High school students often stress over not knowing what they want to major in during college—and many parents want to know how and when their undecided teen should be selecting their future course of study and/or career. The short answer: There isn’t one set time to make this decision. Fortunately, there are numerous colleges and universities that don't admit by major program, allowing students to explore and declare a major by the end of their sophomore year. In fact, the most popular college major choice among entering freshmen is "undecided," which highlights this common uncertainty.
However, some institutions do require students to declare a major upon entering, and it isn't always easy to transfer to another. Students who want to attend these colleges often feel tremendous pressure to choose a major, and they sometimes end up unhappy and stressed trying to navigate an academic path they’re not invested in. Here’s some general advice you can use to help your teen find an academic path and ease the stress of deciding on a major too soon.
Major changes are common
For most students, picking a college major is complicated. It can be difficult because high school teens are all exposed to the same subjects: English, math, science, history or social science, and a foreign language. They may have enrolled in a few interesting electives, but they don't often dive deep into other subjects. Plus, few high schools offer robust courses on career planning. Consequently, many colleges report that the majority of students graduate with a major that differs from what they originally indicated on their college application. They enter college, try classes in unfamiliar subjects (e.g., actuarial science, business, civil engineering, data analytics, etc.), and ultimately discover a new interest. In fact, many students change their major multiple times throughout their college years.
A major starting point
If your teen is interested in a college where they can’t attend undecided, it doesn’t mean it has to be off the table. Recently, we spoke to an admission officer from the University of Southern California, where students can’t apply undecided. He explained their thought process on this and stated that while students need to declare a major, it’s really more of a starting point. They don't have to follow through with their path, as many USC students change their mind once they’re enrolled—USC just wants to know where they plan to begin, and that's the program they will be admitted to. For students who are truly undecided, it's best to avoid colleges like this that lock them into a major and offer limited options to switch to something else. In that case, they should research and apply to schools that are flexible to their academic needs.
Exploring academic and career options
The concept of planning where to begin aligns with what we tell our students and families at One-Stop College Counseling. They absolutely don't need to "know" what they’ll major in and what their future career will be, but we want them to identify their interests and have a plan upon entering college. For the majority of students, it's fine to change course once enrolled, but they should start with an idea of what they hope to explore. We’ll often point our students to the US Bureau of Labor Statistics to educate themselves on various options. In addition, there are numerous college websites that do a fantastic job helping students explore majors—like the University of Texas at Austin’s Explore UT Austin Undergrad Degrees page, which walks students through all their undergraduate options and what to expect from each program.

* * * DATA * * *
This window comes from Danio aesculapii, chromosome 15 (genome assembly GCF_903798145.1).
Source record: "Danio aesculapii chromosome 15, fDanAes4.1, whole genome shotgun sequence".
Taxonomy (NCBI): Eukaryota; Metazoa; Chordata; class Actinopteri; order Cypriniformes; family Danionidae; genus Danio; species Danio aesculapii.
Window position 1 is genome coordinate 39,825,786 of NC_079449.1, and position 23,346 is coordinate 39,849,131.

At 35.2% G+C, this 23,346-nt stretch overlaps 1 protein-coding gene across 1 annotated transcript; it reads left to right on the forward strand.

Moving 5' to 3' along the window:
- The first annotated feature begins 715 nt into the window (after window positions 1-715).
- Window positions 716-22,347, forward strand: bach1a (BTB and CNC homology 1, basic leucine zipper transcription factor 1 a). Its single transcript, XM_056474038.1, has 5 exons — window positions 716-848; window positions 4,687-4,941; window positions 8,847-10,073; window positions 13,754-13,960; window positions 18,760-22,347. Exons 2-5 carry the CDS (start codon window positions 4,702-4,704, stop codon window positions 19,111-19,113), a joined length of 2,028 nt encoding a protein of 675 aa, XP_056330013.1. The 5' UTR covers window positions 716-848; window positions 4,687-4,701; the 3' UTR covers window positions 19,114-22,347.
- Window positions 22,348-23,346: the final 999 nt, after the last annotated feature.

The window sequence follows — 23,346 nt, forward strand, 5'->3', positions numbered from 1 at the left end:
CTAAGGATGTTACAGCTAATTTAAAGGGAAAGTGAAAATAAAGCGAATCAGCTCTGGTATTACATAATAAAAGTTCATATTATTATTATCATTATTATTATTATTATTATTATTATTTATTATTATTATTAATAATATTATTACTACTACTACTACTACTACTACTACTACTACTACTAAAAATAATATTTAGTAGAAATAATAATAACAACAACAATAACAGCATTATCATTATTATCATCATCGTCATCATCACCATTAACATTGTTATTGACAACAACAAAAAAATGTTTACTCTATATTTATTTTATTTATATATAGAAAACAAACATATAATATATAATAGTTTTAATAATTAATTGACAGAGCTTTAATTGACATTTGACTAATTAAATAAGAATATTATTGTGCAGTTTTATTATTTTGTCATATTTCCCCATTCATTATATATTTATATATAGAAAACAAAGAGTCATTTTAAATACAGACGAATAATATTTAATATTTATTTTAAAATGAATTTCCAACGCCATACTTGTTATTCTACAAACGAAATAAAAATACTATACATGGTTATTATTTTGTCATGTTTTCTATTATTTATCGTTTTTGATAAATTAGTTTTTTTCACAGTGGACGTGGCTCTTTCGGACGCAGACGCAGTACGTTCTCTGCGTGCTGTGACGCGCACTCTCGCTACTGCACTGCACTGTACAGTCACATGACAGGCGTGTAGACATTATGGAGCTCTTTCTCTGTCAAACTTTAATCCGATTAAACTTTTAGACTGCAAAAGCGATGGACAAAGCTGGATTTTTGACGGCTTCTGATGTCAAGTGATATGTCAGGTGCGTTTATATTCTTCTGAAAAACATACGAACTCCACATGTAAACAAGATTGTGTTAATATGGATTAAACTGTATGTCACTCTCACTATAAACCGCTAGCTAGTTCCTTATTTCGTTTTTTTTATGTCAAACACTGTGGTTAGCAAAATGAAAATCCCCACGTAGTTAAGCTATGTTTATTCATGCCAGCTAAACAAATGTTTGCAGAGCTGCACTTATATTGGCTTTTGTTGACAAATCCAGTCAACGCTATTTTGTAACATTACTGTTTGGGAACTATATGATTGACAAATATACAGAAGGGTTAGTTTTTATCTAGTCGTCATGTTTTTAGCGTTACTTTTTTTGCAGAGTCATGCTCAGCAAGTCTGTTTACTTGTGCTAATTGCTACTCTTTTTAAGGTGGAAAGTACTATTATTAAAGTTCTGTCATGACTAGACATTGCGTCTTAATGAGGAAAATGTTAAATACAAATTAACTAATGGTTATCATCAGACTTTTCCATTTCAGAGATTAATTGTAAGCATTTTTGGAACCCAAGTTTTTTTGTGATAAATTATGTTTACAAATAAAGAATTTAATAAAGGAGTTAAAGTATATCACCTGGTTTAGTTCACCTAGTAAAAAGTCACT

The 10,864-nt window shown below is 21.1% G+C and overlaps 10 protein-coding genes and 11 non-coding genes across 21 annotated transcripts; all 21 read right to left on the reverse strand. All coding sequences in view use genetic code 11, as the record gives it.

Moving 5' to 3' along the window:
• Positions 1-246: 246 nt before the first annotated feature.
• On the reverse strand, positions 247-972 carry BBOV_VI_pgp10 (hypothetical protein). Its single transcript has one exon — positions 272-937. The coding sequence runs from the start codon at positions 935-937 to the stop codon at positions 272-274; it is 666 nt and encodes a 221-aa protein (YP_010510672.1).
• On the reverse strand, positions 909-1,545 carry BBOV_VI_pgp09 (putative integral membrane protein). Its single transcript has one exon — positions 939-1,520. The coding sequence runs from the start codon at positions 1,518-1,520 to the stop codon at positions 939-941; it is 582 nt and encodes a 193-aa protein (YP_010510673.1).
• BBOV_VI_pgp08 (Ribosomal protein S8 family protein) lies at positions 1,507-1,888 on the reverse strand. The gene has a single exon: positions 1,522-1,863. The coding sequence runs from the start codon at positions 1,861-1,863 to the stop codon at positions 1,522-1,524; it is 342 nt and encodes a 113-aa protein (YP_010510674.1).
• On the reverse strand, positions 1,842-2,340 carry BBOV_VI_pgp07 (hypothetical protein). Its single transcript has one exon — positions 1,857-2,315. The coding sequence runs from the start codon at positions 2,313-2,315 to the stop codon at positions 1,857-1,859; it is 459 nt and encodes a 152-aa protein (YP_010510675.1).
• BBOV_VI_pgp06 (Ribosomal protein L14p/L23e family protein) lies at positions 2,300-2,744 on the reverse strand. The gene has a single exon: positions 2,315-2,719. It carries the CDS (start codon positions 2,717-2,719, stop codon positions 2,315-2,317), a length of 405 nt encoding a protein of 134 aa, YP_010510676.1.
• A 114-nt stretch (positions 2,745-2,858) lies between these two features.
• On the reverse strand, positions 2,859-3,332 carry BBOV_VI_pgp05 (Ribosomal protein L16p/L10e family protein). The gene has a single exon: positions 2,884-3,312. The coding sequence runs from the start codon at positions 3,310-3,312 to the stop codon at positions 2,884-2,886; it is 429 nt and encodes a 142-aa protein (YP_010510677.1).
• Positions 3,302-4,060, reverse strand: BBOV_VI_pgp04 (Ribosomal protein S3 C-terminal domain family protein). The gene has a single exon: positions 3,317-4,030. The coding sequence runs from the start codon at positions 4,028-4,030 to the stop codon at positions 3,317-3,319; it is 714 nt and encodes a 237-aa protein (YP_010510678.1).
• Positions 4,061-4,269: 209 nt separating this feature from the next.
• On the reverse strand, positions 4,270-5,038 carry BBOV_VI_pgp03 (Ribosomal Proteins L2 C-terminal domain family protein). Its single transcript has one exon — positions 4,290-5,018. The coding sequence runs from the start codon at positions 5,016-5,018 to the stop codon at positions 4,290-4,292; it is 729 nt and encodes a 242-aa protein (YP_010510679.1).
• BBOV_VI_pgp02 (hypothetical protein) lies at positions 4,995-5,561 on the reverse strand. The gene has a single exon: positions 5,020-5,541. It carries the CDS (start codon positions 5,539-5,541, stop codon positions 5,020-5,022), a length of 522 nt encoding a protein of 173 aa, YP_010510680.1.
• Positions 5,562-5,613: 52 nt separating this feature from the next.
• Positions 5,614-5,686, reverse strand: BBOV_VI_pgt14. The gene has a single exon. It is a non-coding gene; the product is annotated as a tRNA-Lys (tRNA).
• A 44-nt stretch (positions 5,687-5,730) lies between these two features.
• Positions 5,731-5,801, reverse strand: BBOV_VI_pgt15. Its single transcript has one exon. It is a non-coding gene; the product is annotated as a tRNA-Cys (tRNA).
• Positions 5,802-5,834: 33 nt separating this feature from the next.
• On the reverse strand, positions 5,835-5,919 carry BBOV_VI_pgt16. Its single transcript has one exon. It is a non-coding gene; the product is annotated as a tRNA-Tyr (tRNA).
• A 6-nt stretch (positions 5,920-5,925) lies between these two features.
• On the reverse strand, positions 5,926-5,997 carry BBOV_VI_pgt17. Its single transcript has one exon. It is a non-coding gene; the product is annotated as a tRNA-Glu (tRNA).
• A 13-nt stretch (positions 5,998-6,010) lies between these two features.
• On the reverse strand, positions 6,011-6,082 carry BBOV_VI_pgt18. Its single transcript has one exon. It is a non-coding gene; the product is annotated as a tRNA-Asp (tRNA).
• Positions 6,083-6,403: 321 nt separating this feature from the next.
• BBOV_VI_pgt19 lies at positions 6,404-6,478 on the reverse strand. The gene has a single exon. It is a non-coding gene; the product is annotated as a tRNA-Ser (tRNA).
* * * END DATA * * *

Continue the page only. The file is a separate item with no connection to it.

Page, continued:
Utilizing volunteer and internship opportunities
Students should further research the careers that interest them online and also by volunteering, job shadowing, or interning in related fields. Of course, even if a student selects a future career—perhaps as a physician—that doesn't have to dictate their college major. A Pre-med student can major in French, Music, Anthropology, Biomedical Engineering—basically anything—as long as they enroll and excel in their required Pre-med courses.
Selecting classes that excite them
College is a time of learning and discovery, so students should be selecting classes that excite them without solely focusing on their future career. This is their time to explore! Regardless of what they major in, they’re in college to get a well-rounded education that’ll serve them well going forward. Students should take advantage of their college’s career planning center and academic advisors; they’re ready to help and offer their expertise. They can guide students to help them take on a minor or double major, or even create an alternate plan that uniquely serves the student’s interests.
Students are going to be working for the bulk of their life. They shouldn’t choose a major (or a career) based on someone else's priorities. It’s common for parents to push for a particular career like medicine, law, engineering, and other difficult disciplines. But this is your student's life to live, and they should choose a major and career path they'll be happy with. Let them take the reins while offering guidance and support in their academic exploration. If they find they’re not happy as time goes on, they can always pivot and try something new!
Check out more great advice on how to step into a supportive role for your student’s academic goals in our Parents section.